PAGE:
It’s footy season again. Aussie Rules supporters have risen out of their summer hibernation and gathered their sashed or striped tribes. The games are watched in homes, pubs and clubs across the nation, and are the source of impassioned conversation in workplaces every Monday.
Football provides a wonderful sense of community, of common cause and shared triumph and disappointment. But it is not my community.
As much as I might have tried to muster some kind of interest in the highs and lows of the game, the action and drama, it just isn’t there. The world of the AFL is one to which I don’t belong.
But there is another tribe to which I am happily a part — it is the quieter but no less impassioned book-loving community.
For years, I had an inkling it existed, but didn’t really know where. After all, reading is such a solitary activity. It’s not something we gather to do. We might inwardly cheer on our favourite protagonist, but there are no team colours or cheer squads. No nightly bulletin celebrating their success or lamenting their failure.
More recently, I have begun to recognise the strength and span of the reading community. There are members who stand at my bookcase when they visit, eagerly commenting on the books they have read, the writers they adore and the writers whose works they couldn’t finish.
The unadvertised, quiet nature of this mutual interest makes its discovery all the better. Another reader! A member of my own tribe.
The recognition that there was an active community of readers out there hit home when I, by chance, attended my first literary festival. The Sydney Writers Festival happened, by chance, to be held when I was visiting from Melbourne. Stumbling across it, I realised before long that I was in my natural habitat. Here readers milled around, as excited as I was to listen to the writers whose words had touched us so deeply in the pages of their books. There were so many sessions to choose from, but, just as importantly, so many like minds jostling to attend them.
Here was my tribe.
When it was over, I began to seek literary events closer to home, and was thrilled to see there were so many. I live close to Melbourne, a designated City of Literature. Yes, what a place to be! We’re not just known as the home of the MCG and so many wonderful restaurants, but also host the Melbourne Writers Festival, the Williamstown Literary Festival, the Feminist Writers Festival, The Wheeler Centre, the School of Life, and many other events and organisations where members of my community gathered.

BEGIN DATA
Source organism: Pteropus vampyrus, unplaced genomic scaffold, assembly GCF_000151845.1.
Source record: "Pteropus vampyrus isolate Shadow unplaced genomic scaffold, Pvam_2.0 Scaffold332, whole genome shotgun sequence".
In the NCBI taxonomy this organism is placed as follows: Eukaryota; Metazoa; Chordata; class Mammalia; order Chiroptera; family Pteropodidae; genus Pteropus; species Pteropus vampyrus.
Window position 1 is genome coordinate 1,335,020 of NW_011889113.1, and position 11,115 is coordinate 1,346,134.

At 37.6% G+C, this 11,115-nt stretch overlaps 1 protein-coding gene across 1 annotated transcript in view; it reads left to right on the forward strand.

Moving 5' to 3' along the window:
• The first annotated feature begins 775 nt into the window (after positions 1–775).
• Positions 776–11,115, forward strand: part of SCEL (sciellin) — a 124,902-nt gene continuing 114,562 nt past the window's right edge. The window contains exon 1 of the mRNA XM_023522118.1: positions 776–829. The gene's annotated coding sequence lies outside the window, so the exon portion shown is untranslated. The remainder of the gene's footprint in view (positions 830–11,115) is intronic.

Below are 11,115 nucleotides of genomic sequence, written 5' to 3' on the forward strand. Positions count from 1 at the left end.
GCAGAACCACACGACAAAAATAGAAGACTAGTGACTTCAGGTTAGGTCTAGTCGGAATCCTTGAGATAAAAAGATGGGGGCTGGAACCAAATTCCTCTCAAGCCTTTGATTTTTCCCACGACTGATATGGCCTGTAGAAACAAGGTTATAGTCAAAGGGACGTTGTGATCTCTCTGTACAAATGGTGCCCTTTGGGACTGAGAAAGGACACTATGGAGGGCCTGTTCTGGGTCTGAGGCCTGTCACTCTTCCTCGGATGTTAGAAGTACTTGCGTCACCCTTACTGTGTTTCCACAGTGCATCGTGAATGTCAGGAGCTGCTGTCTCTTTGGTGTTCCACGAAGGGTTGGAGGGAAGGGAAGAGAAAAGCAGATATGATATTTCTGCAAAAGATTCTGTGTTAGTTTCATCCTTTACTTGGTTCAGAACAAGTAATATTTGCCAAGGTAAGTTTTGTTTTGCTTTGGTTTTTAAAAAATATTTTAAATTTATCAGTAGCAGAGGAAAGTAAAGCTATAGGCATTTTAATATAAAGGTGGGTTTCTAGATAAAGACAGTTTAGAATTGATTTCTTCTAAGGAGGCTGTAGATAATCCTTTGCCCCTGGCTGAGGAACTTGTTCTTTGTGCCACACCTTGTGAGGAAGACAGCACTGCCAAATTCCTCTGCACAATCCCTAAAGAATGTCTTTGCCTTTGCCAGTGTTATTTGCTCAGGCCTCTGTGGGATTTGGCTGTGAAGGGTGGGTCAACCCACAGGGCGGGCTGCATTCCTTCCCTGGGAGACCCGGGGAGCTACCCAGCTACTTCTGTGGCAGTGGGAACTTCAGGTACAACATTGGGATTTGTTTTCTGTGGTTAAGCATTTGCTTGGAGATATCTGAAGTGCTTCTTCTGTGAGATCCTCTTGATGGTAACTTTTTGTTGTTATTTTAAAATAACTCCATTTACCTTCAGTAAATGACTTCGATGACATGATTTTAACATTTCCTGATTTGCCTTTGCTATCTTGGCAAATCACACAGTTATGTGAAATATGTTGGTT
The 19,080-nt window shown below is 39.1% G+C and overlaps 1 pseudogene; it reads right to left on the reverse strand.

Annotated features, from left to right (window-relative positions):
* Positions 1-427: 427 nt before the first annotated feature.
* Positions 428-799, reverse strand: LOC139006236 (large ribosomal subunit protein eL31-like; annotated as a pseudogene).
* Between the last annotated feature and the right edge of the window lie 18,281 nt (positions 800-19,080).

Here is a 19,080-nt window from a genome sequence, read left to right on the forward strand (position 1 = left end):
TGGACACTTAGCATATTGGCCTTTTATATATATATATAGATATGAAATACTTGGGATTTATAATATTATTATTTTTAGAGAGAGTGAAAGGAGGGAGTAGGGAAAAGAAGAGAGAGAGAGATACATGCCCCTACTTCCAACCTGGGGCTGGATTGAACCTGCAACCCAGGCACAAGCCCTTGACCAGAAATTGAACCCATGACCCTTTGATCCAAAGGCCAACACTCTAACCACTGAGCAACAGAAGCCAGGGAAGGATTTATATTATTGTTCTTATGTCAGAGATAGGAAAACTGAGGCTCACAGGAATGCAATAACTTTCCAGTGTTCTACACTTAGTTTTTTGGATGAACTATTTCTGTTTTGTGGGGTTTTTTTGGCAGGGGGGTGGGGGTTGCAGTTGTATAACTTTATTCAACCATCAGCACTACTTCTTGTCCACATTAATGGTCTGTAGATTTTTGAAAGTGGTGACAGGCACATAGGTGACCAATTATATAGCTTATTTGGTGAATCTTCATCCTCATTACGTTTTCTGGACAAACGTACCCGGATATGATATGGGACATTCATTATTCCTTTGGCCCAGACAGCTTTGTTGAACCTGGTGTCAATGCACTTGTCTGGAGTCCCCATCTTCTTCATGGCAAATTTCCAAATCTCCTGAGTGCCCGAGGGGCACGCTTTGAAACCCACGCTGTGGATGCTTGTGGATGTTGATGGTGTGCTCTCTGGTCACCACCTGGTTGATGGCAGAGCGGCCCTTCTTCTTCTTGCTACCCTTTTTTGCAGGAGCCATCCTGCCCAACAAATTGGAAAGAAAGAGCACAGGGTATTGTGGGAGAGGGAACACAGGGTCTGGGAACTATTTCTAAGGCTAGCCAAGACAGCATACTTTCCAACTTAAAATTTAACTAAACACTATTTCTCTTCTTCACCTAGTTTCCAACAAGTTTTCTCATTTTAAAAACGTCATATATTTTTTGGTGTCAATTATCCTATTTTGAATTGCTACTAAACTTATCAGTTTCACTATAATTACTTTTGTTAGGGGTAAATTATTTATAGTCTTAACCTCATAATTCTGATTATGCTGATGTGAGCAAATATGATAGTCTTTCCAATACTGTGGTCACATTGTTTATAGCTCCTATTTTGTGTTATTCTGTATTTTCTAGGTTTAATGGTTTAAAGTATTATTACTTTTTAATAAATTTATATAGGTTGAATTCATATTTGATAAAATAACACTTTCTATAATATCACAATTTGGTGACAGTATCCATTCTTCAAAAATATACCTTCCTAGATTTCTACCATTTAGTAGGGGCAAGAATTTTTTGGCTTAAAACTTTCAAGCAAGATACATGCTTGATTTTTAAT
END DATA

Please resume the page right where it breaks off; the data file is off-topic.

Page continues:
Even in the regional centre of Ballarat, there were visits by my idol, Anna Funder, and Alexander McCall Smith, whose No. 1 Ladies’ Detective Agency series I adore. Half an hour away, the picturesque little town of Clunes will host Hannah Kent and A.S. Patric, among many other literary heavyweights, during its annual Booktown event next month. Imagine, a ‘booktown’ so close to home.
Then there are all of the book clubs that provide the opportunity for readers to share their passion, meeting expressly to talk about books. A study of women aged over 25 who read at least one book in the past month revealed 56 percent were members of a book club, with 19 percent in two or more book clubs.
There really are a lot of us. And that is unarguably a good thing. After all, research supports the appeal of membership of clubs or communities. In fact, they can be a matter of survival. BMJ Journals last year revealed that social group membership in retirements was associated with reduced risk of premature death.
Retirees who had two group memberships prior to retirement had a 2 percent risk of death in the first six years of retirement if they maintained membership in two groups, a 5 percent risk if they lost one group and a 12 percent risk if they lost both groups. Furthermore, for every group membership that participants lost in the year following retirement, their experienced quality of life six years later was approximately 10 percent lower.
However, it is not just physically that members of the reading community gather. After joining Twitter and gravitating towards others who expressed an interest in books, either as writers, bloggers or readers, I have been surprised by the warmth, inclusiveness and enthusiasm of this community.
Using the #amreading hashtag, readers tweet about books that are inspiring or moving them. Publishers announce the latest releases and bloggers speak to authors about their books or how they write.
And the most passionate subgroup of all is the genre reader or writer, whether romance, sci-fi or fantasy. These groups are fiercely defensive and supportive of their own, carving out their own, solid place among the wider group of booklovers.
So, while the excitement of the AFL season dominates during winter, it is heartening to know that without hype or fanfare, there is another group that revels in the colder months, which are just right for sitting in a comfy chair by the fire or lying under a warm doona, books in our hands and smiles on our faces. This is my tribe.